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Sri Lanka’s SEC to revisit public float rule

ECONOMYNEXT – Sri Lanka’s capital market watchdog the Securities and Exchange Commission (SEC) is planning to defer a rule requiring companies to publicly list up to 20% of issued shares.

Companies listed on the main board of the Colombo Stock Exchange were required to increase their public floats to 15% of issued share capital by end December 2015 and increase it up to 20% by the end of this year.

“We will revisit this rule and hold public consultations during the first quarter of 2016, and then decide what needs to be done. There are calls for some relaxation on the minimum public float,” a top SEC official said.

Already several companies have delisted or plan to do so rather than increase their public floats by diluting their holdings: Asiri Central Hospitals, Kuruwita Textile Mills, Beruwala Walk Inn have delisted and Finlays Colombo PLC, Carson Cumberbatch controlled Equity One PLC are in the process of doing so.

Carson’s Equity Two PLC and Pegasu Hotels were transferred to a secondary board. The group’s oil palm units Selinsing, Shalimar, Indo-Malay and Good Hope will also be delisted. Metropolitan Resource Holdings PLC announced plans to delist earlier this week.

Royal Palms Beach Hotels, Colombo Investment Trust and John Keells PLC have requested to be transferred to the secondary board where the float is only 10%.

The 2013 budget offered a 50% tax cut for companies who listed before April 2014 and maintained a minimum 20% public float for the next three years.

In January 2014, the SEC issued a rule requiring listed companies to maintain a continuous public float of 20% by end 2016, a move viewed as overbearing regulation, despite the intension to generate more liquidity to attract investors.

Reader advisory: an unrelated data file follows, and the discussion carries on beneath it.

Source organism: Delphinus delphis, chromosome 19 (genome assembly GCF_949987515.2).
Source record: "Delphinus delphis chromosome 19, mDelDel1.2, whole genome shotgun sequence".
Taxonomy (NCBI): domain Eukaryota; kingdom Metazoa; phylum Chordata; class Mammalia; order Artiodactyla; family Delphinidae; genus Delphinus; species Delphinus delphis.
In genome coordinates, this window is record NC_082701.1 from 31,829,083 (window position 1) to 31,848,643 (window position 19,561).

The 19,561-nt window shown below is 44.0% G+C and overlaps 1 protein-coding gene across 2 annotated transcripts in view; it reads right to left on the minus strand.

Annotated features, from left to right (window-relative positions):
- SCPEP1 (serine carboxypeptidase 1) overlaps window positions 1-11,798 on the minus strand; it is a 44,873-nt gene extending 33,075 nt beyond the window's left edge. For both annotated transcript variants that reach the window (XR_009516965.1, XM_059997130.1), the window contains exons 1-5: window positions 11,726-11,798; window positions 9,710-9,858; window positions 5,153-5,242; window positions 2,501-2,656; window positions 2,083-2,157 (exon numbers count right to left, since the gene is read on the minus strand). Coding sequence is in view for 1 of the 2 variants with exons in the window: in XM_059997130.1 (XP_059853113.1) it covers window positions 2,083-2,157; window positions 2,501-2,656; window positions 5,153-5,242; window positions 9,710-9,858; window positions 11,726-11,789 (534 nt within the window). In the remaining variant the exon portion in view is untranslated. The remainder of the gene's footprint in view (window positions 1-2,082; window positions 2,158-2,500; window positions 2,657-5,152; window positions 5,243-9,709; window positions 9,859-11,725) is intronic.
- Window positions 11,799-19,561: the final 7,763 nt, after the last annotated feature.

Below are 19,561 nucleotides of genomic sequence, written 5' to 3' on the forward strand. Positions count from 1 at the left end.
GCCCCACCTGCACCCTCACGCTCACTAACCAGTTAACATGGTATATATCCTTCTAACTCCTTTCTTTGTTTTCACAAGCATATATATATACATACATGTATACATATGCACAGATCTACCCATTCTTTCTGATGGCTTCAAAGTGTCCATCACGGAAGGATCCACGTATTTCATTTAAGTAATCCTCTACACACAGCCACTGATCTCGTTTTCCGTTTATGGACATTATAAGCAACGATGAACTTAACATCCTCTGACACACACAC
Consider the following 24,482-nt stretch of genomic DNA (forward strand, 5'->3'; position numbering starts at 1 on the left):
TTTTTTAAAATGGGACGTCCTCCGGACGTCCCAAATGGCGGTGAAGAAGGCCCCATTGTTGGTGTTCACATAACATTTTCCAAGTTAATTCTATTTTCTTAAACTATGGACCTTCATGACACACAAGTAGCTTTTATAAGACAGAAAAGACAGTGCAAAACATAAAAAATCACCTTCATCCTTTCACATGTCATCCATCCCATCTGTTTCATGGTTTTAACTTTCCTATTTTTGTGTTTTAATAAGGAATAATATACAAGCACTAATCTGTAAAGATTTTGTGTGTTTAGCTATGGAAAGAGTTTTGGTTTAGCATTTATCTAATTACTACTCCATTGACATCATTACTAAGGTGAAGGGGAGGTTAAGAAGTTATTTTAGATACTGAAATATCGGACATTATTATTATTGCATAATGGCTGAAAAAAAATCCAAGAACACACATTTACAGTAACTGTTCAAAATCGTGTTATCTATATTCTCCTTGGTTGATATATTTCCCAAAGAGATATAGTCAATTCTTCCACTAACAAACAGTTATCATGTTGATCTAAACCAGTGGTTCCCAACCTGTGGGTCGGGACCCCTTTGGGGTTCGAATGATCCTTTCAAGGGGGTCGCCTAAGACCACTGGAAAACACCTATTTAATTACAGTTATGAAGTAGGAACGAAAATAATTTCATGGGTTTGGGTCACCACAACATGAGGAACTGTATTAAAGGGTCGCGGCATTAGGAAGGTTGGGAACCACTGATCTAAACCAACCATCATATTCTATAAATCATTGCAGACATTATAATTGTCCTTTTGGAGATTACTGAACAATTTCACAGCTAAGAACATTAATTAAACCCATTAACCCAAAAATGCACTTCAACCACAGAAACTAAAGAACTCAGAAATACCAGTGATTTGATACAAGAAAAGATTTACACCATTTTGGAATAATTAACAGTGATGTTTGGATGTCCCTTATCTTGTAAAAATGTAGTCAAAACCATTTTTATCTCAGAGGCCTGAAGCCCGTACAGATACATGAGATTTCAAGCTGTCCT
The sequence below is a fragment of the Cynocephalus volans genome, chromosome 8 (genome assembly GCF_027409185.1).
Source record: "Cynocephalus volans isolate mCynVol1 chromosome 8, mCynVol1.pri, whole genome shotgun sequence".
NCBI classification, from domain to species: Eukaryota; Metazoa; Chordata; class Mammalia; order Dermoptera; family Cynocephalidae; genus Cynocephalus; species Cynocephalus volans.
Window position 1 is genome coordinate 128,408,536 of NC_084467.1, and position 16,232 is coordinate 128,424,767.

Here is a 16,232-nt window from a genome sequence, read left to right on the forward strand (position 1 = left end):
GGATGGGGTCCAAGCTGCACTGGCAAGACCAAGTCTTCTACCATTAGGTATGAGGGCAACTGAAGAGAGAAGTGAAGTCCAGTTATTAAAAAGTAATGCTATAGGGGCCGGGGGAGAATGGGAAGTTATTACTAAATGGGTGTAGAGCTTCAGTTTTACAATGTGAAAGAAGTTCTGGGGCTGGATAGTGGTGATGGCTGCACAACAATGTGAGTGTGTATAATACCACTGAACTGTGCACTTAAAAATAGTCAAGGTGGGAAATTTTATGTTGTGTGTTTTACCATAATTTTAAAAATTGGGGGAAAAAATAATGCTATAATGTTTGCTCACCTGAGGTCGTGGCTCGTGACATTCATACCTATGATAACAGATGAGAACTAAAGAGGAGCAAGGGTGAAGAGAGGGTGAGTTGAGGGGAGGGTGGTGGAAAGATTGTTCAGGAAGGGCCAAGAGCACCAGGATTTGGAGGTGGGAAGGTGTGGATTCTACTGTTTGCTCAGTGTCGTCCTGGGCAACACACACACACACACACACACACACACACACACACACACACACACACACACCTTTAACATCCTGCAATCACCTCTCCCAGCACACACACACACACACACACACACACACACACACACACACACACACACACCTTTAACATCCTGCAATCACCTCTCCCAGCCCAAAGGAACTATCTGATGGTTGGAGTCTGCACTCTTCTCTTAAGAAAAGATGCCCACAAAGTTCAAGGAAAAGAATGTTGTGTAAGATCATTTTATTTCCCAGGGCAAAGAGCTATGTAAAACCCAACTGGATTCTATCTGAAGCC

Stock exchanges in India, Hong Kong, London and Oslo have a 25% minimum continuous public float requirement for listed companies. Indonesia is planning to introduce a 7.5% minimum float.

The US does not seem to have public float rules but companies that do have higher public floats are rated higher. Around 60% of S&P500 companies have free floats ranging from 98% to 99%. (http://marketcapitalizations.com/historical-data/public-free-float-sp-500/)

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Facebook has a public float of 77%, Oracle Corp 74%, Wal-Mart 49%, Amazon 82%, GM 87%, Walt Disney 92%, Microsoft 93%, Coca-Cola 99%, Whole Foods 99%, General Electric 99.9% and Boeing 99.9%. Apple, AIG, Citigroup, Chevron, AT&T and Johnson and Johnson have 100% public floats.

S&P500 does not consider shares held by directors of a company, private equity and venture capital firms as public floats. (Colombo/January 05, 2016) (Corrected)
 

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